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Album Review: Ghost – Prequelle

“The Middle Ages begin now.” Thus, with these words, Papa Nihil, the seemingly first of the line Emeritus, predecessor of Papas Emeritus I, II, and III, ended the reign of Papa Emeritus III and ushered in the new age of Ghost, the Satanic brainchild of Tobias Forge, and the band that every humorless metalhead loves to hate. Ghost removed Papa III from his place as ghoulish frontman and prepared the band, and the world, for their newest phonographic recording with the band now fronted by the suave, svelte, and devilishly sexy Cardinal Copia, a mustachioed young neophyte who has broken the reign of Emeritus and has been placed in charge of introducing the world to Ghost’s 4th LP, Prequelle, out now on Loma Vista Recordings.

Let’s get this out of the way, immediately. Prequelle is not going to win over Ghost’s fervent and petty haters, and it is in no way concerned in doing any such thing. True to form, Ghost has leaned hellishly hard into its 80’s rock roots, and, while Prequelle has a few hard rock/metal moments, the focus is razor sharp in creating a slick, well-produced rock album that takes its influences beyond Satanic metal and Blue Oyster Cult, and brazenly channels everything from 80’s goth rock, prog rock, and even bands like The Eurythmics, Yes, and ABBA. Some metal fans may be disappointed by the lack of any really heavy metal material on the album, but Ghost still rocks, can still crank out some good metal tunes.

Prequelle concerns itself thematically with the aforementioned Middle Ages, drawing in themes of the Bubonic Plague and the fallout it caused throughout Europe, and uses these themes to explore betrayal, loyalty, and the coming apocalypse. It’s hard not to draw parallels to much of the subject matter between Tobias Forge and his past bandmates, but this is not at the forefront of the album, nor should it be. The opener, “Ashes,” sets Prequelle’s macabre tone, with children singing the nursery rhyme “Ring a Ring o’ Roses,” the folksong that, if urban legend is to be believed, describes the Black Death. The children’s light voices are immediately followed by a crash of guitars and dark tinkling of piano keys, and this song leads right in to “Rats,” Prequelle’s first single and one of the the album’s strongest tracks. “Now all your loved ones/And all your kin/Will suffer punishments beneath the wrath of God,” warns Copia, and, while the message is ominous, it’s hard to keep from banging your fists and singing along to the wonderfully contagious chorus of “Them rats! (Aaah whooah-ooh).”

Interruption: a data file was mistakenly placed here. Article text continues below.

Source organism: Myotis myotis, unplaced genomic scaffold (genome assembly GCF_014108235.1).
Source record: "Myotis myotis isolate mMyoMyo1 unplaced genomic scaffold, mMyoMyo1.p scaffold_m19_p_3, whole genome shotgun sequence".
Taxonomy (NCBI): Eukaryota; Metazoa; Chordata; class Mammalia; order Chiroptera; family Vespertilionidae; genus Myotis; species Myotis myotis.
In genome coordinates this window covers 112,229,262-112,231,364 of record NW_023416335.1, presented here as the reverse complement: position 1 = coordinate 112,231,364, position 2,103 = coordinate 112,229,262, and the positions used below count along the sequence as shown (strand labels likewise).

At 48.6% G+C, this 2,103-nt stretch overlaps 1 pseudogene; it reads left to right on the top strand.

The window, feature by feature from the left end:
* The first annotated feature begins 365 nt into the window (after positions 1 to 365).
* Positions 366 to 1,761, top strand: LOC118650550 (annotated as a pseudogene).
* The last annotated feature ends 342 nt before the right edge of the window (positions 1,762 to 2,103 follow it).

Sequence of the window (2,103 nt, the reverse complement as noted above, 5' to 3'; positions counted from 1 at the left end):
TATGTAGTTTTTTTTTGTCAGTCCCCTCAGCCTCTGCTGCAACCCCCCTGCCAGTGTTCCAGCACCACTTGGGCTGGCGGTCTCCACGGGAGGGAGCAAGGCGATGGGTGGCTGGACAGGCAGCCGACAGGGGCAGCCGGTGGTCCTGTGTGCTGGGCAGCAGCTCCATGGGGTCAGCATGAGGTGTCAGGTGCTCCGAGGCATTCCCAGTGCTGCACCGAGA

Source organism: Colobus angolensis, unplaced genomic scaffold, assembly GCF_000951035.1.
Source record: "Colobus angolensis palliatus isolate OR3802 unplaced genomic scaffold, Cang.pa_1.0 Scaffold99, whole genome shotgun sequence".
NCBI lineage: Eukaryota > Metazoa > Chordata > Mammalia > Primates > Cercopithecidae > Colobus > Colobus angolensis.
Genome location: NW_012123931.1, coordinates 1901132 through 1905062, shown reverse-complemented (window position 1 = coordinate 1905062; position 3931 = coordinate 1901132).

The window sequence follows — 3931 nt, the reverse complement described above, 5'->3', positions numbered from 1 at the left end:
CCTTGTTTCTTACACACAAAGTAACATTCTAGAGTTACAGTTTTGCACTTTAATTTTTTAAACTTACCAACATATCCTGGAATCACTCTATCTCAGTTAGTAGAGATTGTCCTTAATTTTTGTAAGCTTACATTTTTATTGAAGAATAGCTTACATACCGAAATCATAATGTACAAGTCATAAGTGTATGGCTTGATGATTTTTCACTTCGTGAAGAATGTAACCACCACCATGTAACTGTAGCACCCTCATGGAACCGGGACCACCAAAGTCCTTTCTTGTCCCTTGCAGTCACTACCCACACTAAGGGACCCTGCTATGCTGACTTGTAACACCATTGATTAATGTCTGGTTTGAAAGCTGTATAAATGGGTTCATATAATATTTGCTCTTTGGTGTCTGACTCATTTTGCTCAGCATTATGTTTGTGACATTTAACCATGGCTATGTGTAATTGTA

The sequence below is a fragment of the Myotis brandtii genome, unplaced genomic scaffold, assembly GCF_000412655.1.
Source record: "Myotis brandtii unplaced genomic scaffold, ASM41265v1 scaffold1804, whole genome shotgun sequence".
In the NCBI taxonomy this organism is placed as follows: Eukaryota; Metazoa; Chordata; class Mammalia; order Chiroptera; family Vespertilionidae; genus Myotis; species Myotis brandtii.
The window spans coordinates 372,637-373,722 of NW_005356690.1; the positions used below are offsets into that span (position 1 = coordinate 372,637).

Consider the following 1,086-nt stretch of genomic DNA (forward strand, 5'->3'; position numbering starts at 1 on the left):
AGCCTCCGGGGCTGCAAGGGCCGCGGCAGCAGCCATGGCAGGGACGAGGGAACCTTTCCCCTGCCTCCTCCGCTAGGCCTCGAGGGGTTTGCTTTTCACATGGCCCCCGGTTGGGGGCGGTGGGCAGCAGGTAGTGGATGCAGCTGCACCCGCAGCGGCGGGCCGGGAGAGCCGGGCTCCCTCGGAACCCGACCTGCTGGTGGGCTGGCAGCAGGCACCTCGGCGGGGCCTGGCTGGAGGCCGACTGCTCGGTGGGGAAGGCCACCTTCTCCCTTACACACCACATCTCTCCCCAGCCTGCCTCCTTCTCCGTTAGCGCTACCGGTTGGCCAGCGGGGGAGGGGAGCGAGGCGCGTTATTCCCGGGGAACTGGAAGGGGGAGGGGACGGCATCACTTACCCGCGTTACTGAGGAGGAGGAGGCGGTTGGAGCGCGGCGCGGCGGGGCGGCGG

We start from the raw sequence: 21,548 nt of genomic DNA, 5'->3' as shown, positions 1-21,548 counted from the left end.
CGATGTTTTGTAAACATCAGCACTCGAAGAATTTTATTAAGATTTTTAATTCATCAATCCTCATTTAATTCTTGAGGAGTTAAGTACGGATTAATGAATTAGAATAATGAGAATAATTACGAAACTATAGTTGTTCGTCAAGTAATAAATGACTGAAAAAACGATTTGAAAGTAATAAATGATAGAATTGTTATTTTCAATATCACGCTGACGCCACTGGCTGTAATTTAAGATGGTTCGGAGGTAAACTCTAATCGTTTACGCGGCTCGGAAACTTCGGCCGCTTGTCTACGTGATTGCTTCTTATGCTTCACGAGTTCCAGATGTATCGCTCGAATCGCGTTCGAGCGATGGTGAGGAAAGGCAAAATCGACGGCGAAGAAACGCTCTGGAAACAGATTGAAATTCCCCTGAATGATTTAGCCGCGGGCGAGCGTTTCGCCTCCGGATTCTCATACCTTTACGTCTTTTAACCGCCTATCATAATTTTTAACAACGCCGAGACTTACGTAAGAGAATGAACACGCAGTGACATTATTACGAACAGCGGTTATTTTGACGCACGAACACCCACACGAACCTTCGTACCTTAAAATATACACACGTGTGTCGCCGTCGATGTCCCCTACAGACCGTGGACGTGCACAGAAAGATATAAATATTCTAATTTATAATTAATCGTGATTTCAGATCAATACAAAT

“Faith” is next, and may very well be the hardest rocking track of the album, with crushing riffs mixed devilishly with the sounds of howling wind and the Cardinal’s claiming “Faith is mine!” before some truly impressive guitar work follows. Another example of the wonderfully slick production, which should come as no surprise as Ghost are, hilariously and awesomely, Grammy-award winners, “Faith” is a gleeful example of everything that makes Ghost the fucking badass band that they are: expert musicianship, sharp, Satanic lyrics, and a touch of ghost-house aesthetic, cemented in some ghoulishly wonderful laughter from Cardinal Copia (or is it Papa Nihil?).

“See The Light” slows the album down, just a bit, and may be the most overt message to Forge’s past bandmates and the ongoing legal battles that Ghost currently faces. “Many a rat I’ve befriended, “ croons Forge-as-Copia, either to the literal plague bringing rats of Europe, of the figurative “rats” in Forge’s life, before invoking Holy Communion in the songs chorus, aided by some truly impressive synth work courtesy of Zombi’s Steve Moore. The ungodly meld of genres continues with the instrumental “Miasma,” which brings the prog metal sounds front and center, with keytar (YES FUCKING KEYTAR) solos and a wonderfully subversive saxophone solo courtesy of Papa Nihil himself, which was hilariously alluded to in one of Ghost’s pre-Prequelle videos, and is being performed live, courtesy of the aging Papa Zero, on Ghost’s Rats! On The Road tour. If “Miasma” doesn’t make you laugh, shake your head, and throw devil horns all at once, Ghost is simply not the band for you.